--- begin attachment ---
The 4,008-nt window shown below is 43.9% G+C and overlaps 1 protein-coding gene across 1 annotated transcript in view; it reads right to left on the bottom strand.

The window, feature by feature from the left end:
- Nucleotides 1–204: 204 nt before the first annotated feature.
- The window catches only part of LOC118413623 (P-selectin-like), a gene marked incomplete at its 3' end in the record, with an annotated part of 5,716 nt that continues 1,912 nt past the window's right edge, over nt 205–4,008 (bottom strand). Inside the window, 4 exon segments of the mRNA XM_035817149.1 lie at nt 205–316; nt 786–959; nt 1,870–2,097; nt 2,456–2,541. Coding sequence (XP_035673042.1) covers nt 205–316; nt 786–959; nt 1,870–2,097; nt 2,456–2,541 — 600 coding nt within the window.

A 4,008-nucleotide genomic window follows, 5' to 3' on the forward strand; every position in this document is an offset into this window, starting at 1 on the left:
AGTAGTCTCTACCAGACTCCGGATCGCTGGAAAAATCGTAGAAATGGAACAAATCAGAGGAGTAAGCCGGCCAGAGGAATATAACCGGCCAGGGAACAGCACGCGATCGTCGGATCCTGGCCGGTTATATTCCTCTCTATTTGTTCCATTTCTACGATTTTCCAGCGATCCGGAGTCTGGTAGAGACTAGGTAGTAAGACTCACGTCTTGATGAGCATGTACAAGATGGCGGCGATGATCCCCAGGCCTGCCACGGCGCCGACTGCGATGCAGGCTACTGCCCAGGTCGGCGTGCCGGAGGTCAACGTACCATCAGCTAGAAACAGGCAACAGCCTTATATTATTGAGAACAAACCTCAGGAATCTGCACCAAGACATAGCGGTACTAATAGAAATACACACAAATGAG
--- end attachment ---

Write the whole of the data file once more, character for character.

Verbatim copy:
The 4,008-nt window shown below is 43.9% G+C and overlaps 1 protein-coding gene across 1 annotated transcript in view; it reads right to left on the bottom strand.

The window, feature by feature from the left end:
- Nucleotides 1–204: 204 nt before the first annotated feature.
- The window catches only part of LOC118413623 (P-selectin-like), a gene marked incomplete at its 3' end in the record, with an annotated part of 5,716 nt that continues 1,912 nt past the window's right edge, over nt 205–4,008 (bottom strand). Inside the window, 4 exon segments of the mRNA XM_035817149.1 lie at nt 205–316; nt 786–959; nt 1,870–2,097; nt 2,456–2,541. Coding sequence (XP_035673042.1) covers nt 205–316; nt 786–959; nt 1,870–2,097; nt 2,456–2,541 — 600 coding nt within the window.

A 4,008-nucleotide genomic window follows, 5' to 3' on the forward strand; every position in this document is an offset into this window, starting at 1 on the left:
AGTAGTCTCTACCAGACTCCGGATCGCTGGAAAAATCGTAGAAATGGAACAAATCAGAGGAGTAAGCCGGCCAGAGGAATATAACCGGCCAGGGAACAGCACGCGATCGTCGGATCCTGGCCGGTTATATTCCTCTCTATTTGTTCCATTTCTACGATTTTCCAGCGATCCGGAGTCTGGTAGAGACTAGGTAGTAAGACTCACGTCTTGATGAGCATGTACAAGATGGCGGCGATGATCCCCAGGCCTGCCACGGCGCCGACTGCGATGCAGGCTACTGCCCAGGTCGGCGTGCCGGAGGTCAACGTACCATCAGCTAGAAACAGGCAACAGCCTTATATTATTGAGAACAAACCTCAGGAATCTGCACCAAGACATAGCGGTACTAATAGAAATACACACAAATGAG